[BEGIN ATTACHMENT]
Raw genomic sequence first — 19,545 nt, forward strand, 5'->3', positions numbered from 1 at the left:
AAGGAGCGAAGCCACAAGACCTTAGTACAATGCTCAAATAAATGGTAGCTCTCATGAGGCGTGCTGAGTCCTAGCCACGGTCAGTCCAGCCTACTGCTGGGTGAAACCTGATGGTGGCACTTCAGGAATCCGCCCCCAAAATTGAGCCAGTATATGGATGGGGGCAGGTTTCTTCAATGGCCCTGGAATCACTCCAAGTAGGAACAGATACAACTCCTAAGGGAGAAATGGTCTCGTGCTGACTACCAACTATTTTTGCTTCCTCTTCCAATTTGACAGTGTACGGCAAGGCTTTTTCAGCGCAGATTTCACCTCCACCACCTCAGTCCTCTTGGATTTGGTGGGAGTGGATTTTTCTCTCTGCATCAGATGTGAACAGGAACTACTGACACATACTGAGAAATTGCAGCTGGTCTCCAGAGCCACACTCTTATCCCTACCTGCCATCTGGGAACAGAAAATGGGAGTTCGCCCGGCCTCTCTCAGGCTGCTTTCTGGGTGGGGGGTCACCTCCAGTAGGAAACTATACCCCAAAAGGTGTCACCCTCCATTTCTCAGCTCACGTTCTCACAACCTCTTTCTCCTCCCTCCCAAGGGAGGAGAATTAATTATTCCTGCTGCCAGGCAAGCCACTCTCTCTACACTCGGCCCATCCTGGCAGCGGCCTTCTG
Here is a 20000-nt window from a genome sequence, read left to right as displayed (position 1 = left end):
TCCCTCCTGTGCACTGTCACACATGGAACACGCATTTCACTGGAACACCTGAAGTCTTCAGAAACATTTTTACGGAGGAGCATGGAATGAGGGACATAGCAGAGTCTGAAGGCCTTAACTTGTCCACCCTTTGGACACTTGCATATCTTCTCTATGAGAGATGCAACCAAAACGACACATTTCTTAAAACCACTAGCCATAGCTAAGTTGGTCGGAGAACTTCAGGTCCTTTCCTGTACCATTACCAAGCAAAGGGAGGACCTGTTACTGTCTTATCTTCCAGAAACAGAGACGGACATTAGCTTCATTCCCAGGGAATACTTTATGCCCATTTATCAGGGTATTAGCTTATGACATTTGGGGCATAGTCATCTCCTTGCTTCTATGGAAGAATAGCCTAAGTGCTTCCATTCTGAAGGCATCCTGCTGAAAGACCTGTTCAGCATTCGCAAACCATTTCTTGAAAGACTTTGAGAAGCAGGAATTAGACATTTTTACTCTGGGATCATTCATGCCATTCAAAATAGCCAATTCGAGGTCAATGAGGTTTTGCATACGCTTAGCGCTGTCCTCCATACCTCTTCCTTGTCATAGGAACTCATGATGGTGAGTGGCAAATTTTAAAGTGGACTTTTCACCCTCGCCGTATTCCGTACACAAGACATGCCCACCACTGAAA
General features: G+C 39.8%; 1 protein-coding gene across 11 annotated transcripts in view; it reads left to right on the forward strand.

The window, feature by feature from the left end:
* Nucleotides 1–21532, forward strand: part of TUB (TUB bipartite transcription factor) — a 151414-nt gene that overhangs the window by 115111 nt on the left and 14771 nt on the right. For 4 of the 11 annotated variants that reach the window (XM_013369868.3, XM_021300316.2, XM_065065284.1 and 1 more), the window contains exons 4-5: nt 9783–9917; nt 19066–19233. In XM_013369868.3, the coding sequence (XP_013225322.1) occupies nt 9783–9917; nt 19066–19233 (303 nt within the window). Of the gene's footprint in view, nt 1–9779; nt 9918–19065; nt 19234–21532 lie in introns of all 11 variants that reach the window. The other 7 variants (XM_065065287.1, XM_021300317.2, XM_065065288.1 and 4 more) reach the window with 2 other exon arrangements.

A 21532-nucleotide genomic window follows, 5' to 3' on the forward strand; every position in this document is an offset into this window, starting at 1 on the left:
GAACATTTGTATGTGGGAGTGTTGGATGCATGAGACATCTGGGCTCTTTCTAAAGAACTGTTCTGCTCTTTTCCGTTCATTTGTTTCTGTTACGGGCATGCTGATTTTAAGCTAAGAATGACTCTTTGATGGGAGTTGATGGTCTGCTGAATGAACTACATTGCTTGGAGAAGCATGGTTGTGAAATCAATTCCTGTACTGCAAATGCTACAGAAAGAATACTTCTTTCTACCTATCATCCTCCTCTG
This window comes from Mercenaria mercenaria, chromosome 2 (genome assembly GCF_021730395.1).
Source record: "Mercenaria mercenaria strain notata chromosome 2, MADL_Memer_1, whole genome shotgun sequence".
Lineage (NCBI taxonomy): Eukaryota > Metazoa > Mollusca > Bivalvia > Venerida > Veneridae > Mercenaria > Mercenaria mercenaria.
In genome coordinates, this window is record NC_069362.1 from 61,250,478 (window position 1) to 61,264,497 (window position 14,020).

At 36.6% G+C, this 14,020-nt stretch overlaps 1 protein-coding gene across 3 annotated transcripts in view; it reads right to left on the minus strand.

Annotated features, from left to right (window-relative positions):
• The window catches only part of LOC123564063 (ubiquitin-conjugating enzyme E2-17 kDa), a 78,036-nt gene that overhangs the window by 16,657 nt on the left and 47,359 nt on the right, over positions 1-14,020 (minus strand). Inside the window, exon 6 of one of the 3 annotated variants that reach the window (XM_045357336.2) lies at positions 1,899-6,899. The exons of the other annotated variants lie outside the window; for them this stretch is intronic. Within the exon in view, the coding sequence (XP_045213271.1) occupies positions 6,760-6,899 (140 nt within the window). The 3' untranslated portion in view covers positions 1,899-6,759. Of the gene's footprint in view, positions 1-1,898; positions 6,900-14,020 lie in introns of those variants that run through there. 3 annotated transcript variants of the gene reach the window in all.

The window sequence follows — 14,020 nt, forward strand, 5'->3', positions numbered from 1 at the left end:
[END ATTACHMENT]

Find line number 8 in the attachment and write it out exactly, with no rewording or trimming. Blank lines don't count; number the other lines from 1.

A 21532-nucleotide genomic window follows, 5' to 3' on the forward strand; every position in this document is an offset into this window, starting at 1 on the left: